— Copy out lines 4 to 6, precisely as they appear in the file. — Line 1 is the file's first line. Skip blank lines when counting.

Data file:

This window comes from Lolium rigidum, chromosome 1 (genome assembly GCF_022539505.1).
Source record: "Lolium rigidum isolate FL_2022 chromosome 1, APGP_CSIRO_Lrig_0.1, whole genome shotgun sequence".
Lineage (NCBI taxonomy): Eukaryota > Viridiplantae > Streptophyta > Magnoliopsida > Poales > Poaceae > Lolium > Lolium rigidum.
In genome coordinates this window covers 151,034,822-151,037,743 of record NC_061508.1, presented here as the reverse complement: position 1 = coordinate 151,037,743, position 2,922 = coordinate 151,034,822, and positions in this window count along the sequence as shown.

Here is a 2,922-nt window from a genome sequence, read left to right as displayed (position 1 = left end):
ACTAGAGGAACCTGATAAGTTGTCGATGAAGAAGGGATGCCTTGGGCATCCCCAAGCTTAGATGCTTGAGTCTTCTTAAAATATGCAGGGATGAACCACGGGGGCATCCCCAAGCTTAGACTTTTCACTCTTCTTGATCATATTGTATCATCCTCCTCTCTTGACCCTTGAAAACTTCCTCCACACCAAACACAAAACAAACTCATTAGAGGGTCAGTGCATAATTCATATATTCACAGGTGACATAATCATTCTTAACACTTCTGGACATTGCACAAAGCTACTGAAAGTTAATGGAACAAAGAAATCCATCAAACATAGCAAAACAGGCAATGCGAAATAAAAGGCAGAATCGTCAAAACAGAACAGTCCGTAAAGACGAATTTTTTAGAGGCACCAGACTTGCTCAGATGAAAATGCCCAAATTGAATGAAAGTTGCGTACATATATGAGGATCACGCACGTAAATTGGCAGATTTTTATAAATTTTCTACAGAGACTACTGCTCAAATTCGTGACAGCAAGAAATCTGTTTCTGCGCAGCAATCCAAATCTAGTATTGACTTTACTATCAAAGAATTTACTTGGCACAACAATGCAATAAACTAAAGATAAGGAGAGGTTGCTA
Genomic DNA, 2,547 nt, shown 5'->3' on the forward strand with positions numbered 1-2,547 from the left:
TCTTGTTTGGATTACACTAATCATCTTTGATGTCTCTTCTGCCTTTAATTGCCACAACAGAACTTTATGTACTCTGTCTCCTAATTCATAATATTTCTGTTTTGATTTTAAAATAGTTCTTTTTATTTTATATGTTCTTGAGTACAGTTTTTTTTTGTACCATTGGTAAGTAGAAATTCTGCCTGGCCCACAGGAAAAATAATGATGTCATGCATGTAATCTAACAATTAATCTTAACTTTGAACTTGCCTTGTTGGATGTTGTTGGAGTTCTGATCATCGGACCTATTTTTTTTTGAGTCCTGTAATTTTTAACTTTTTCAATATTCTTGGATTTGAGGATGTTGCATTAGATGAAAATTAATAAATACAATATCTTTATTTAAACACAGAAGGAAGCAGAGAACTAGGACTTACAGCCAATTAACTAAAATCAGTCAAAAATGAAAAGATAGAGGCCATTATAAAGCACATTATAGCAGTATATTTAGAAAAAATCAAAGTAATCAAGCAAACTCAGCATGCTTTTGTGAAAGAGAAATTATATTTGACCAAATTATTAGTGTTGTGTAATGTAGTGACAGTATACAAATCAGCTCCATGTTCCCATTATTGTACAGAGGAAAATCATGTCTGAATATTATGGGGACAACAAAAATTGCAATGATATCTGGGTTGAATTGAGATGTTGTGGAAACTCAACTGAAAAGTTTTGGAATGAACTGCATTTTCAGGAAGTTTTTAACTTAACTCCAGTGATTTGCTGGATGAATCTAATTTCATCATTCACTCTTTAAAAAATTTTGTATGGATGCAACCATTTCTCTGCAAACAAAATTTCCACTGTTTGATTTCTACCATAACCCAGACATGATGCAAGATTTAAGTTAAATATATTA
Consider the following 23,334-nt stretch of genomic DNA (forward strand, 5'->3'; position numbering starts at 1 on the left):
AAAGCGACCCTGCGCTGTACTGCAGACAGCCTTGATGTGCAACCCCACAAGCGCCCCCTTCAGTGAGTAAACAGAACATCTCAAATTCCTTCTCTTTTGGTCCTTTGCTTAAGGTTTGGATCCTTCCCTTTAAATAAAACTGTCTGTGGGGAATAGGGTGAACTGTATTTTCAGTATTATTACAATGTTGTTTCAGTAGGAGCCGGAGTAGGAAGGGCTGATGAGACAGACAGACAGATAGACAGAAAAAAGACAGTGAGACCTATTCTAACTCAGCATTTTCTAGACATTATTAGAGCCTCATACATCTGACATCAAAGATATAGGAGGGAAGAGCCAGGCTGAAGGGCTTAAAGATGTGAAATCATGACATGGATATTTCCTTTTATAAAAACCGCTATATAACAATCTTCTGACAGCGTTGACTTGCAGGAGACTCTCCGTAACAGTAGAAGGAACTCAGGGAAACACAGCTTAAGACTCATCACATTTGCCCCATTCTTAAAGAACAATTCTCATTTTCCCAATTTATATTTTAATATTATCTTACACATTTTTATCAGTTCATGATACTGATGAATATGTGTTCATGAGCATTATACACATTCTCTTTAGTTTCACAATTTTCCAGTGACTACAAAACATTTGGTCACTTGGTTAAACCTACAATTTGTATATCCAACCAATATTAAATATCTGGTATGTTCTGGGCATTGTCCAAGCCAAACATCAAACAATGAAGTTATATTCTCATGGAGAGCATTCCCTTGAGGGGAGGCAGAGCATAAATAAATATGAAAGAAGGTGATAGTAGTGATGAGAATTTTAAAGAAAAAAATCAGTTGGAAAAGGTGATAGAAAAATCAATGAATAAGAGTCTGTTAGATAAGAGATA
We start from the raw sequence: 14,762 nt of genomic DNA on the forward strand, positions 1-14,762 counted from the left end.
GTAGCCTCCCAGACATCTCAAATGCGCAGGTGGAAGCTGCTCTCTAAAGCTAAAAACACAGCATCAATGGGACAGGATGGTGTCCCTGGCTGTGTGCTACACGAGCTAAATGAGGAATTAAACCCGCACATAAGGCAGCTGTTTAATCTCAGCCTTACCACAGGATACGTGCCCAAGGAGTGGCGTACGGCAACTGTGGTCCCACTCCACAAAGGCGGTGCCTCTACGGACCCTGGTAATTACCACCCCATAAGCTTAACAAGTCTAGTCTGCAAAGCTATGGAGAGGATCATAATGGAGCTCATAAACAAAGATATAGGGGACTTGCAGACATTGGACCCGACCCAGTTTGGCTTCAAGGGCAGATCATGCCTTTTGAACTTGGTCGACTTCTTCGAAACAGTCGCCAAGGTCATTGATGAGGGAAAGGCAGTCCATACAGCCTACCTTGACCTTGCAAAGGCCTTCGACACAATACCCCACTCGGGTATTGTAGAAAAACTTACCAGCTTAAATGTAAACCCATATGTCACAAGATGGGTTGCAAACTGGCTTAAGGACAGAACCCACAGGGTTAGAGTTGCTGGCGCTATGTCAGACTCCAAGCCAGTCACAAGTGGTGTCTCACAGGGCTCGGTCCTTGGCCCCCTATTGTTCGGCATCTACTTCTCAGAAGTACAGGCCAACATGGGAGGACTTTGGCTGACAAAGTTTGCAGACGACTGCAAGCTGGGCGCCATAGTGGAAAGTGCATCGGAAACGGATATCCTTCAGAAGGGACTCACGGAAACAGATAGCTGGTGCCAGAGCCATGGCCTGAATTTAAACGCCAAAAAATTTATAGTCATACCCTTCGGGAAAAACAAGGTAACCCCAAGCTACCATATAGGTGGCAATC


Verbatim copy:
In genome coordinates this window covers 151,034,822-151,037,743 of record NC_061508.1, presented here as the reverse complement: position 1 = coordinate 151,037,743, position 2,922 = coordinate 151,034,822, and positions in this window count along the sequence as shown.

Here is a 2,922-nt window from a genome sequence, read left to right as displayed (position 1 = left end):
ACTAGAGGAACCTGATAAGTTGTCGATGAAGAAGGGATGCCTTGGGCATCCCCAAGCTTAGATGCTTGAGTCTTCTTAAAATATGCAGGGATGAACCACGGGGGCATCCCCAAGCTTAGACTTTTCACTCTTCTTGATCATATTGTATCATCCTCCTCTCTTGACCCTTGAAAACTTCCTCCACACCAAACACAAAACAAACTCATTAGAGGGTCAGTGCATAATTCATATATTCACAGGTGACATAATCATTCTTAACACTTCTGGACATTGCACAAAGCTACTGAAAGTTAATGGAACAAAGAAATCCATCAAACATAGCAAAACAGGCAATGCGAAATAAAAGGCAGAATCGTCAAAACAGAACAGTCCGTAAAGACGAATTTTTTAGAGGCACCAGACTTGCTCAGATGAAAATGCCCAAATTGAATGAAAGTTGCGTACATATATGAGGATCACGCACGTAAATTGGCAGATTTTTATAAATTTTCTACAGAGACTACTGCTCAAATTCGTGACAGCAAGAAATCTGTTTCTGCGCAGCAATCCAAATCTAGTATTGACTTTACTATCAAAGAATTTACTTGGCACAACAATGCAATAAACTAAAGATAAGGAGAGGTTGCTA